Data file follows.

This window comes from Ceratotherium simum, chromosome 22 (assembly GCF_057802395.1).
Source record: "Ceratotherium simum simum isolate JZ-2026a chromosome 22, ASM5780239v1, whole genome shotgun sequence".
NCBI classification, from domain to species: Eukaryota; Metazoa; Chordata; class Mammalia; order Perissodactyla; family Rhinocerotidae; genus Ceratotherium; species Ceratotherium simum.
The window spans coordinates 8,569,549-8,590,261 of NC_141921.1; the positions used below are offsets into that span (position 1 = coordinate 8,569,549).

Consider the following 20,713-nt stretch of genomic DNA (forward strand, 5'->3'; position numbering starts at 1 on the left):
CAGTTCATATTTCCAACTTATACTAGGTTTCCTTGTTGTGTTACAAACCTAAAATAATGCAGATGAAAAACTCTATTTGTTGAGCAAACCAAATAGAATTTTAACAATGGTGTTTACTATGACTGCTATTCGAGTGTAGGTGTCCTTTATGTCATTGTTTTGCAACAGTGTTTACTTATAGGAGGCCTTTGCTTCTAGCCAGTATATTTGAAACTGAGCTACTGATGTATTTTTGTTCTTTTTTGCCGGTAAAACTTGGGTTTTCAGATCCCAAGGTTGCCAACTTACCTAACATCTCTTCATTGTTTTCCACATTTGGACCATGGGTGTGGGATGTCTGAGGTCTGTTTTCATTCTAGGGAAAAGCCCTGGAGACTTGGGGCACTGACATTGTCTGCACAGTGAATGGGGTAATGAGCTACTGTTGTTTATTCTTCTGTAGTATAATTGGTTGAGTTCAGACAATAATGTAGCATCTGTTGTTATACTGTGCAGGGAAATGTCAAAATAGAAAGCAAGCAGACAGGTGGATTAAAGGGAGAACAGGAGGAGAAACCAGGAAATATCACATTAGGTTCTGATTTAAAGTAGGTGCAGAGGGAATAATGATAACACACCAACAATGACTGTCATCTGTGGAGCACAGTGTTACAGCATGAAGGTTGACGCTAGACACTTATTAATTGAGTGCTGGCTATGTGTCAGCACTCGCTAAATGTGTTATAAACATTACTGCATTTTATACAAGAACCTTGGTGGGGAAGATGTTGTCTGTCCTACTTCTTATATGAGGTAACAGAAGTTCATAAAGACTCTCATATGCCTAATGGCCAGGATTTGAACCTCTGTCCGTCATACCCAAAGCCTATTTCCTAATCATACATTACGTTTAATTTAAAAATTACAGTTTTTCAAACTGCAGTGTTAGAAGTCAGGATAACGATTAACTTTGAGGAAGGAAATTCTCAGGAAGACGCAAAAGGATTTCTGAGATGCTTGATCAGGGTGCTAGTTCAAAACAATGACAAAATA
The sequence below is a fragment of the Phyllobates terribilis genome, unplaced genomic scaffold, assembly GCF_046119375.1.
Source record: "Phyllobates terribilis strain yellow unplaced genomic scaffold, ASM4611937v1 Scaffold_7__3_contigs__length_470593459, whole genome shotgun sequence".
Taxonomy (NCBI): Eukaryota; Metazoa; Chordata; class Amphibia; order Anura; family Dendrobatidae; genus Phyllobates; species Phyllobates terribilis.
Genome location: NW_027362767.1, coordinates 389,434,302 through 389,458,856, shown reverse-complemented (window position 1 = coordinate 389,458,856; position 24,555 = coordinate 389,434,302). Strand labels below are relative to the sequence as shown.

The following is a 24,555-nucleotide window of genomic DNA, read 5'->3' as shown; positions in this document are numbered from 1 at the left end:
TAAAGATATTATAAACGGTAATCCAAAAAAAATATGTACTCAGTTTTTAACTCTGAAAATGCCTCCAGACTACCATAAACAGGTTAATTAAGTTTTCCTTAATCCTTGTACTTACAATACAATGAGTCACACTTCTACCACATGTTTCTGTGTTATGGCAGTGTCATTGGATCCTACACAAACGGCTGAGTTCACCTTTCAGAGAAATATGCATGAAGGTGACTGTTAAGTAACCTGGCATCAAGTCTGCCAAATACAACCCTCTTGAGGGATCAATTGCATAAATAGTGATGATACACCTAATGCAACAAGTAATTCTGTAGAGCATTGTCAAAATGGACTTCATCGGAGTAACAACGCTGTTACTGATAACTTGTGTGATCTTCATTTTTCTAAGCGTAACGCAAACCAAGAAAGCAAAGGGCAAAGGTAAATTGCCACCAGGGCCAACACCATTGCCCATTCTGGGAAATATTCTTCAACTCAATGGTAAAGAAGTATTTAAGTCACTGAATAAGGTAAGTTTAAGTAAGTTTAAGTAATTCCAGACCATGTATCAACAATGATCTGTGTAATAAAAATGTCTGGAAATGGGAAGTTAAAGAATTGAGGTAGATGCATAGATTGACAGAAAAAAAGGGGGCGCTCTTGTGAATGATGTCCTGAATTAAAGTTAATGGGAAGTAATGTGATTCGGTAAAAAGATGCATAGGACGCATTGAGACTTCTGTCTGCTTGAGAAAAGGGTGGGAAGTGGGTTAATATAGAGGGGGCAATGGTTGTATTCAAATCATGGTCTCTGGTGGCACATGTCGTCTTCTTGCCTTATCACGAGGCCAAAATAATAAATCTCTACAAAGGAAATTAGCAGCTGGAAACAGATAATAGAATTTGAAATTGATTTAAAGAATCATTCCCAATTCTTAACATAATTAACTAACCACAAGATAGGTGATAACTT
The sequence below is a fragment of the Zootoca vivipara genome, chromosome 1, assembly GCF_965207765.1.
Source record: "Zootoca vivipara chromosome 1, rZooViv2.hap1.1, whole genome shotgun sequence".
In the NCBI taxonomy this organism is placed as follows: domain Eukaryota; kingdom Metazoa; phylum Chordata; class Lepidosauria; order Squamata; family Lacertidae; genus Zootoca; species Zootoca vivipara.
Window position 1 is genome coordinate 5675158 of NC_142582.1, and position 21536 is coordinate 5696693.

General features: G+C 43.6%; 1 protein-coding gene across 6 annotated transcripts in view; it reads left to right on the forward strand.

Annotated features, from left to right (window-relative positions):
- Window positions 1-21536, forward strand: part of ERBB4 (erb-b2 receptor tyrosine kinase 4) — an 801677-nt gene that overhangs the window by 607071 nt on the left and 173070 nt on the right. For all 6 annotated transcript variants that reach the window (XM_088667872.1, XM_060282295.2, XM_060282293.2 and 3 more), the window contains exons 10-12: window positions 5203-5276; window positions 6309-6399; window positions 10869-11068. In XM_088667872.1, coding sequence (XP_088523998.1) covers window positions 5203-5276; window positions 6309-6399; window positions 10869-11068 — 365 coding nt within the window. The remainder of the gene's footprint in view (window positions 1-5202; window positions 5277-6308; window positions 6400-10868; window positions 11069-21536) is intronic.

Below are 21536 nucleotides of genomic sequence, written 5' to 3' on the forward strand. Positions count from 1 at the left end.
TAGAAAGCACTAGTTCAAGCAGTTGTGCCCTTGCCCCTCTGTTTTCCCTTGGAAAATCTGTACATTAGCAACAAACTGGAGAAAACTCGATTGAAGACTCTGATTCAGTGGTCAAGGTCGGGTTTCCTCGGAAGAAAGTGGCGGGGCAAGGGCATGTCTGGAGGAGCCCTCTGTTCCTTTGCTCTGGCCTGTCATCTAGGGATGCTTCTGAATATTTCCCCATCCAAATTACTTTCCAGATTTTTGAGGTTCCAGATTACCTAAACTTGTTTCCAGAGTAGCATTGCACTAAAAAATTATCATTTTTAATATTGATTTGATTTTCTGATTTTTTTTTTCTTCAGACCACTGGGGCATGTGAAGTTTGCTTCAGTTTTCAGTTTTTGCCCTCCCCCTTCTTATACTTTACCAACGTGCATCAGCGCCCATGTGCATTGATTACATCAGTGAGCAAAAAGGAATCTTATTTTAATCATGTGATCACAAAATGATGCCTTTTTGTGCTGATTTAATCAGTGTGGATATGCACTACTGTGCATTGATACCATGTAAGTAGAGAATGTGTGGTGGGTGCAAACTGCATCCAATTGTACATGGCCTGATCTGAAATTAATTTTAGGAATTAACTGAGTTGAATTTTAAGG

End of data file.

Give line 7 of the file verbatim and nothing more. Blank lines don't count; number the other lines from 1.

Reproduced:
The sequence below is a fragment of the Phyllobates terribilis genome, unplaced genomic scaffold, assembly GCF_046119375.1.